Why random doesn’t really mean random

A friend of mine sent me a link to one of my favorite videos about how CloudFlare uses a wall of lava lamps to generate random events to seed their cryptographically secure random number generator, and asked why the random numbers generated by Python or C libraries aren’t random enough.

If we’re being blunt, no random number generating library that comes packaged with any language is truly a random number generator. In Computer Science they’re refereed to as “pseudo-random number generators” because they use a function to generate a “random” number using a series of inputs. Usually those inputs are from hardware on the computer, like the current system time or signal noise from hardware components. The downfall of these libraries is that they are deterministic functions, as are all computers. This means that if a computer using the same function is given the same input variables, it will produce the same random number. When we use a computer’s calculator, we want to be sure that the functions are working exactly as expected, we don’t want to wonder if the output is correct. Computer’s cannot generate random numbers because the whole point of using a computer is that it will execute code in a predictable way. They just aren’t designed to create random numbers.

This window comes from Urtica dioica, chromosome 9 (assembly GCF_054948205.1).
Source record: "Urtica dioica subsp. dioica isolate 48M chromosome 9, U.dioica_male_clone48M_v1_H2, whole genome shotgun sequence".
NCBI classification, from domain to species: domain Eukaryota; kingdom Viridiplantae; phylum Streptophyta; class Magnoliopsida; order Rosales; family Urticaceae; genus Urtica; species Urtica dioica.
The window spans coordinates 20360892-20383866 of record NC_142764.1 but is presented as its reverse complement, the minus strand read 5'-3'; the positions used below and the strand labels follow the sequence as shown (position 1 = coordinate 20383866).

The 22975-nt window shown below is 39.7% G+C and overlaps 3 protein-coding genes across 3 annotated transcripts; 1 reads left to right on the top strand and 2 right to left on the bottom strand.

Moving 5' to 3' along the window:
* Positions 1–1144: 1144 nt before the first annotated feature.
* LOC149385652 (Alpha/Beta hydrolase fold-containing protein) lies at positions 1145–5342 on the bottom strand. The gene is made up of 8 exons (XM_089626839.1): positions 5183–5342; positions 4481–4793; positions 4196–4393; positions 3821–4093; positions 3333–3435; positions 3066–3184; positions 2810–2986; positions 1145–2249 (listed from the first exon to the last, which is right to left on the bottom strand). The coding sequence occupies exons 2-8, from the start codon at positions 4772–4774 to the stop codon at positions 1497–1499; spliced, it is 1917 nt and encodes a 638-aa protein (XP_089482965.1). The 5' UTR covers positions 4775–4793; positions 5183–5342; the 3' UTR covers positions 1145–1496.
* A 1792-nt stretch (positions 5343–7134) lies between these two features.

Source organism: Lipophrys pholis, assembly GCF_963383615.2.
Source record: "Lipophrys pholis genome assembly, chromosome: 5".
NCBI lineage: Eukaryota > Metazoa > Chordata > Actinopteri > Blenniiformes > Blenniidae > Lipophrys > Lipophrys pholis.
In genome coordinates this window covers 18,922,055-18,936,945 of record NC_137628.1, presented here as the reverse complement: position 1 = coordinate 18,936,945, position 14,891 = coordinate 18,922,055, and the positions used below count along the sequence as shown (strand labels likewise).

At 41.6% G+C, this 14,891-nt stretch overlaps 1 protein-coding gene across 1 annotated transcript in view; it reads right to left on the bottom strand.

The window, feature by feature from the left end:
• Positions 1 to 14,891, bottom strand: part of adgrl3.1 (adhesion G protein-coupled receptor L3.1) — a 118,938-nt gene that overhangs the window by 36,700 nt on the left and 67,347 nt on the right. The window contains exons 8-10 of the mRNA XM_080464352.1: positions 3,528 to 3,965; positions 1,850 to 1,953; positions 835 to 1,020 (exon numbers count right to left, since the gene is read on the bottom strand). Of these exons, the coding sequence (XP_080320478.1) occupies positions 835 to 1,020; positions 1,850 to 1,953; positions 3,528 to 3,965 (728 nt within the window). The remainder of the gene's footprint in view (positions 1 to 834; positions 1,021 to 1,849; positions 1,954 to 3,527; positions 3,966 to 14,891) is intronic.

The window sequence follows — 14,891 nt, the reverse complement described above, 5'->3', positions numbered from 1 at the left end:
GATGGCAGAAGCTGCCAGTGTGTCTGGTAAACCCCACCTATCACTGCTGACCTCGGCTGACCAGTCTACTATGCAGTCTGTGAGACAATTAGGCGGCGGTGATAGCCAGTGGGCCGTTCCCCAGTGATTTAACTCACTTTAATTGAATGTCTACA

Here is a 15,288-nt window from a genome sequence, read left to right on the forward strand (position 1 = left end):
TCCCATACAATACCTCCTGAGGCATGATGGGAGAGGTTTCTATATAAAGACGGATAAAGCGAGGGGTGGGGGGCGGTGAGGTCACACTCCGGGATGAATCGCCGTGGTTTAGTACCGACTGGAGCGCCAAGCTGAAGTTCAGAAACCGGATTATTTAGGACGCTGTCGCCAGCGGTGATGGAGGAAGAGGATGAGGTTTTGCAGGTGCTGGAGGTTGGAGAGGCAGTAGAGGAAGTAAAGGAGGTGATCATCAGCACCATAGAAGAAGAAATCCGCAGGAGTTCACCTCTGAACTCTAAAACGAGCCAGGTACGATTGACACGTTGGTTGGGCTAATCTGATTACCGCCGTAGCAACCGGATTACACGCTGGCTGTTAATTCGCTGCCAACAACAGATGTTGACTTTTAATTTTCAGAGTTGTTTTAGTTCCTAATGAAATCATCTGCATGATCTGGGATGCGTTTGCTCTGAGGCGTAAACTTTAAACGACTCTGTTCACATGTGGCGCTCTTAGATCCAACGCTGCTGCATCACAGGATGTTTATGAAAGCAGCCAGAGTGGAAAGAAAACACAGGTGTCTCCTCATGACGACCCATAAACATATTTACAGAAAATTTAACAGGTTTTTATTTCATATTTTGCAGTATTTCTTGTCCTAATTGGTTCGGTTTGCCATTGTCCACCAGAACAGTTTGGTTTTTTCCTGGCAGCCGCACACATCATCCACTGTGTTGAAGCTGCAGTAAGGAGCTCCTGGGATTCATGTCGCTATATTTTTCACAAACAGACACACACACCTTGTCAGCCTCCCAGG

For educational aspects and very very basic security, the pseudo-random generator libraries will work just fine, but for enterprise level security, or in CloudFlare’s case, 10% of all internet traffic you need something more robust, a true-random number generator.

True random number generators use external inputs to feed into the computer and produce random numbers. The source of data here is extremely important. You can use background or white noise from a microphone attached to your computer and it’ll generate seemingly random numbers, but if it picks up hum from your AC power or the cyclical rotation noise of your computer’s fan, you’ve made your generator significantly less random.

Some of the most popular random seeds are phenomena that occur naturally. HotBits is a really cool service who has a cloud connected radioactive detector. Random.org  uses a really cool atmospheric detector to generate seeds for your random number generator. These are extremely difficult to duplicate since reproducing the initial condition would require knowing the exact state of a radioactive isotope or the location and energies of all the atoms in a part of the atmosphere. The downside is that these kinds of true random seeds are much slower at producing random numbers than the bundled libraries that come with Python or C.

Regardless of the randomness source used to seed the generator, you just have to make sure there aren’t any patterns in the phenomena and the changes can be identified.

There are also philosophical arguments to be made, that the universe is deterministic and nothing can ever be truly random. I don’t have the qualifications or desire to lead that discussion so we’ll leave that alone.

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